That code in our source tree which falls under the GNU General Public License (GPL) or Library General Public License (LGPL) comes with slightly more strings attached, though at least on the side of enforced access rather than the usual opposite. Due to the additional complexities that can evolve in the commercial use of GPL software we do, however, prefer software submitted under the more relaxed BSD copyright when it is a reasonable option to do so.
The development of FreeBSD is a very open and flexible process, being literally built from the contributions of hundreds of people around the world, as can be seen from our list of contributors. FreeBSD's development infrastructure allow these hundreds of developers to collaborate over the Internet. We are constantly on the lookout for new developers and ideas, and those interested in becoming more closely involved with the project need simply contact us at the FreeBSD technical discussions mailing list. The FreeBSD announcements mailing list is also available to those wishing to make other FreeBSD users aware of major areas of work.
Useful things to know about the FreeBSD project and its development process, whether working independently or in close cooperation:
The central source tree for FreeBSD is maintained by CVS (Concurrent Versions System), a freely available source code control tool that comes bundled with FreeBSD. The primary CVS repository resides on a machine in Santa Clara CA, USA from where it is replicated to numerous mirror machines throughout the world. The CVS tree, which contains the -CURRENT and -STABLE trees, can all be easily replicated to your own machine as well. Please refer to the Synchronizing your source tree section for more information on doing this.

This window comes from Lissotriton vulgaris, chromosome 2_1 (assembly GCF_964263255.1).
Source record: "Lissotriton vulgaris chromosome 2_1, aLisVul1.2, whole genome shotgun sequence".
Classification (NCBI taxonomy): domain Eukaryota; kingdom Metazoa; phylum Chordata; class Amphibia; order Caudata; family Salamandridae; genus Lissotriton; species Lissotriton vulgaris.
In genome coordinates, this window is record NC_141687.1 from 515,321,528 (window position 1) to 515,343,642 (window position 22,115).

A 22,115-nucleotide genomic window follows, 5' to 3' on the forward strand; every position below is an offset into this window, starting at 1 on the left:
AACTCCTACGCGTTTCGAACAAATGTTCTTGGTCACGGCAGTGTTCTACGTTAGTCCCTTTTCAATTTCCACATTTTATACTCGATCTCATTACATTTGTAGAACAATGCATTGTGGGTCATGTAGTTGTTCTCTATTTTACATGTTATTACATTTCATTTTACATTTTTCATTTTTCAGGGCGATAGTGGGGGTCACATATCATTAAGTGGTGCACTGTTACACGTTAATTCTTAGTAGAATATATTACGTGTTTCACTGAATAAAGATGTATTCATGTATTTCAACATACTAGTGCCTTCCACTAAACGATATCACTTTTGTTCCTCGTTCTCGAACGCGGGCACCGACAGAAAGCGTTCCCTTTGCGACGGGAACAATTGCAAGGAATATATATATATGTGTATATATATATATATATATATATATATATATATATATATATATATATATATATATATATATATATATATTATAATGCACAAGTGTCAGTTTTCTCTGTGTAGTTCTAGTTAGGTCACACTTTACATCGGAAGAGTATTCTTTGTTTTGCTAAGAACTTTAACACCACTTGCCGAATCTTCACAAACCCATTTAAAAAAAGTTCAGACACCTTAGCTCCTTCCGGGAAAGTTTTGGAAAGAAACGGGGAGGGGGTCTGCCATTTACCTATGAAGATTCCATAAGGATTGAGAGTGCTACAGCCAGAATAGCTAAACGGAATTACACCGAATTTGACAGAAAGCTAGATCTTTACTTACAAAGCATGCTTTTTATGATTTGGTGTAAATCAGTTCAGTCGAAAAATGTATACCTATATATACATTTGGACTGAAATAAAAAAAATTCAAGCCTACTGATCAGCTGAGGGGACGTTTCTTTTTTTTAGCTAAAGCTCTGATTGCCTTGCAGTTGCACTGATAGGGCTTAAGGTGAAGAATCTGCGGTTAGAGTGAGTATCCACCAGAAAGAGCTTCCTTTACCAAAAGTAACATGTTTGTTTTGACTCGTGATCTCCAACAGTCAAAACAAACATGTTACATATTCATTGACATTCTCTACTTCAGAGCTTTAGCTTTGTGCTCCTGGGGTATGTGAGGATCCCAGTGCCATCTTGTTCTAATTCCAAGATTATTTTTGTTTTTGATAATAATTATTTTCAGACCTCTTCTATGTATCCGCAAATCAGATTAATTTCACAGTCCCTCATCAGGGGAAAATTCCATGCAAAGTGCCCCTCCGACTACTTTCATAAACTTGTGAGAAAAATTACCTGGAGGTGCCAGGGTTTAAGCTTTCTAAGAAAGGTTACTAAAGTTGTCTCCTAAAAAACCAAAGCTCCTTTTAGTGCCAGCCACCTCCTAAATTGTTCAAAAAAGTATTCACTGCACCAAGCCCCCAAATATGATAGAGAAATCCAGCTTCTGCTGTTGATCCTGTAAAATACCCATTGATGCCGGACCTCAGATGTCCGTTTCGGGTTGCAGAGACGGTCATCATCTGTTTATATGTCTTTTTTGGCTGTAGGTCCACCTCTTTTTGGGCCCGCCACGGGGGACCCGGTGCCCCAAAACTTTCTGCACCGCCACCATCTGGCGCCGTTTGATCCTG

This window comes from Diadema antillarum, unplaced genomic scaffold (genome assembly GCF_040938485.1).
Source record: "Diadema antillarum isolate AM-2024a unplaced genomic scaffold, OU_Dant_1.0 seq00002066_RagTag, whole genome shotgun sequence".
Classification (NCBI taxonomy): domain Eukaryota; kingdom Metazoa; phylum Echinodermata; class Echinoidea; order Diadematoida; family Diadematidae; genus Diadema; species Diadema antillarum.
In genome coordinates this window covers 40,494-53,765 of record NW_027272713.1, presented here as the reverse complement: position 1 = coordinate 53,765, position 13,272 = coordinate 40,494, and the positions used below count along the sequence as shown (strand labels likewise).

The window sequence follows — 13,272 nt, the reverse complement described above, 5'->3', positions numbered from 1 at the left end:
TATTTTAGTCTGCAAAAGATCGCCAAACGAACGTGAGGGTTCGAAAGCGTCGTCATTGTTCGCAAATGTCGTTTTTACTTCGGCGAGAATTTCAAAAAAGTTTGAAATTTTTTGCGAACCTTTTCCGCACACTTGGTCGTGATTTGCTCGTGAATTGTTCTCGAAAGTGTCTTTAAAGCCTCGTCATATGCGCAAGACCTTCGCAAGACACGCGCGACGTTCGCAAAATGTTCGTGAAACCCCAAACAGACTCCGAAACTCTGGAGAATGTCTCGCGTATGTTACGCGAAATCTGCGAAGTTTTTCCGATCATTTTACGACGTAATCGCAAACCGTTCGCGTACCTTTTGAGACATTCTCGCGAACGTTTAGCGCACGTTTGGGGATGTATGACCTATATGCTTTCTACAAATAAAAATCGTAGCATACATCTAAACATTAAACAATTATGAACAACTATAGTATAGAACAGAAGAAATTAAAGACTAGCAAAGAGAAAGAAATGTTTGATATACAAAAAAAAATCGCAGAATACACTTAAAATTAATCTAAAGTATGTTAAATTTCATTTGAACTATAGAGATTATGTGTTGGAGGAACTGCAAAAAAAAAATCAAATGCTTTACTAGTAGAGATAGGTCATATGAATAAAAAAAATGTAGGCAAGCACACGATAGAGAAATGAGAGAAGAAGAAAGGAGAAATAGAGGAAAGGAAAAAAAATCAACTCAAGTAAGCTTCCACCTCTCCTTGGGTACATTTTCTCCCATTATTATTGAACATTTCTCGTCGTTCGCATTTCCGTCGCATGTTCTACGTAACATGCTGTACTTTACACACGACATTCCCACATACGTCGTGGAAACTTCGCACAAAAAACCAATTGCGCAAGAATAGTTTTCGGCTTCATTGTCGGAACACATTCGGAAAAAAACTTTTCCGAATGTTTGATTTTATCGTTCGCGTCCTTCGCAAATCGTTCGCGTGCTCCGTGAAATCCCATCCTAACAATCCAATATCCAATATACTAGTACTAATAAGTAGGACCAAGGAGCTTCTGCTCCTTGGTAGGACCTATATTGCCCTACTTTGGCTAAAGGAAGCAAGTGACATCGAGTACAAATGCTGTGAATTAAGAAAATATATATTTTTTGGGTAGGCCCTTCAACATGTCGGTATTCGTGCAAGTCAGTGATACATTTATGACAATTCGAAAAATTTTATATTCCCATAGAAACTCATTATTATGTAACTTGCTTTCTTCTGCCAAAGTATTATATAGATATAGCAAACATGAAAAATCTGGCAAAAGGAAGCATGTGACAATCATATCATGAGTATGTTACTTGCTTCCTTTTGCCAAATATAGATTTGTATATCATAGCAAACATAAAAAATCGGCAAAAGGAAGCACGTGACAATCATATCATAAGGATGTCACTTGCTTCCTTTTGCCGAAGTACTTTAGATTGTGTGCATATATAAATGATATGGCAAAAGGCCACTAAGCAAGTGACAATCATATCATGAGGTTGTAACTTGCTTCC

The committers are the people who have write access to the CVS tree, and are authorized to make modifications to the FreeBSD source (the term ``committer'' comes from the cvs(1) commit command, which is used to bring new changes into the CVS repository). The best way of making submissions for review by the committers list is to use the send-pr(1) command. If something appears to be jammed in the system, then you may also reach them by sending mail to the FreeBSD committer's mailing list.